Informal kinship care in rural China : the influence of Confucianism and attachment
This article examines the role of informal kinship care in addressing the emotional needs and mental health, along with relationships, of school-age children left behind in rural China. Rural–urban migration in China has caused many rural children to be left behind in their local communities. Based on semi-structured interview data, this article explores Confucianism’s impact on Chinese kin caregivers’ understandings of children’s needs and their childrearing practices to address these needs. Through the lens of attachment theory, this study identified a close affective bond between children left behind and their kin caregivers. This relationship is underpinned by kin caregivers’ high commitment and love for children, and the Confucian concept of ‘benevolence’. It not only provides children left behind with a sense of belonging, it also alleviates their trauma/grief due to separation from their parents
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|Item Type:||Journal Article|
|Keywords:||kinship care, Confucianism, children's needs, children left behind, rural China|
|Subjects:||Australian and New Zealand Standard Research Classification > STUDIES IN HUMAN SOCIETY (160000) > SOCIAL WORK (160700)|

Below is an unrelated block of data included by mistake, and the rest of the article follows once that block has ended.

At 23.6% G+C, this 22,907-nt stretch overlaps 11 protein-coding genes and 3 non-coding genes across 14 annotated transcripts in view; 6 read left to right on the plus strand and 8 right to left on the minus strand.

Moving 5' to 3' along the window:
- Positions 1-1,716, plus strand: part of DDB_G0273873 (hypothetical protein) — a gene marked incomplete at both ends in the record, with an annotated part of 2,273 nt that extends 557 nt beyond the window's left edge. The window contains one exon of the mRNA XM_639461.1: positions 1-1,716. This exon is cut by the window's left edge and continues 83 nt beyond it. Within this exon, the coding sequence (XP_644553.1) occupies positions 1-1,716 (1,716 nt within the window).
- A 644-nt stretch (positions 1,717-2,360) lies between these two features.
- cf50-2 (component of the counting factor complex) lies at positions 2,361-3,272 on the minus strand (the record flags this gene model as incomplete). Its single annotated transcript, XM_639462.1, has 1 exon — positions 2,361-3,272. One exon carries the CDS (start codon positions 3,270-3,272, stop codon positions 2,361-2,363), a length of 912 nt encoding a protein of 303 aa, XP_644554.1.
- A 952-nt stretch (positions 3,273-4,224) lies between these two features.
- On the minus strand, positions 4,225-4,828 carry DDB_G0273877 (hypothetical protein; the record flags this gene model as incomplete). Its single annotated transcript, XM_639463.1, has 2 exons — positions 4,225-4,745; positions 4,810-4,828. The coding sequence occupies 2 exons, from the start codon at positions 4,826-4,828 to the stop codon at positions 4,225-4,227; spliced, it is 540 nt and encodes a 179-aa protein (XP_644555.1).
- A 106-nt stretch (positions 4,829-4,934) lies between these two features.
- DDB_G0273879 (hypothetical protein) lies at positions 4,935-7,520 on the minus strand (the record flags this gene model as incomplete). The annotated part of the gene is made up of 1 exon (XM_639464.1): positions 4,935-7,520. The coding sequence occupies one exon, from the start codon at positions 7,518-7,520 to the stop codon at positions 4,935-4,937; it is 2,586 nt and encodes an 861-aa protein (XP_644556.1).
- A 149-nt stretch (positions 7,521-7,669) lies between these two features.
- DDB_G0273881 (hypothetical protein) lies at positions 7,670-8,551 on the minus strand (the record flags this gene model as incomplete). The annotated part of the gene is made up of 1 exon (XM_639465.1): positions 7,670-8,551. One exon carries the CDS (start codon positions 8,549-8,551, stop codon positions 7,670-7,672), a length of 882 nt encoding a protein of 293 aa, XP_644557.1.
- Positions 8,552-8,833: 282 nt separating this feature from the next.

|Divisions:||Current > Research Centres > Children & Youth Research Centre
Current > QUT Faculties and Divisions > Faculty of Health
Current > Institutes > Institute of Health and Biomedical Innovation
Current > Schools > School of Public Health & Social Work
|Copyright Owner:||Copyright 2014 Policy Press|
|Copyright Statement:||This is a post-peer-review, pre-copy edited version of an article published in Families, Relationships and Societies. The definitive publisher-authenticated version [Volume 3, Number 2, July 2014, pp. 287-302] is available online at: http://dx.doi.org/10.1332/204674314X13898785887043|
|Deposited On:||20 Feb 2014 01:22|
|Last Modified:||06 Aug 2015 05:55|
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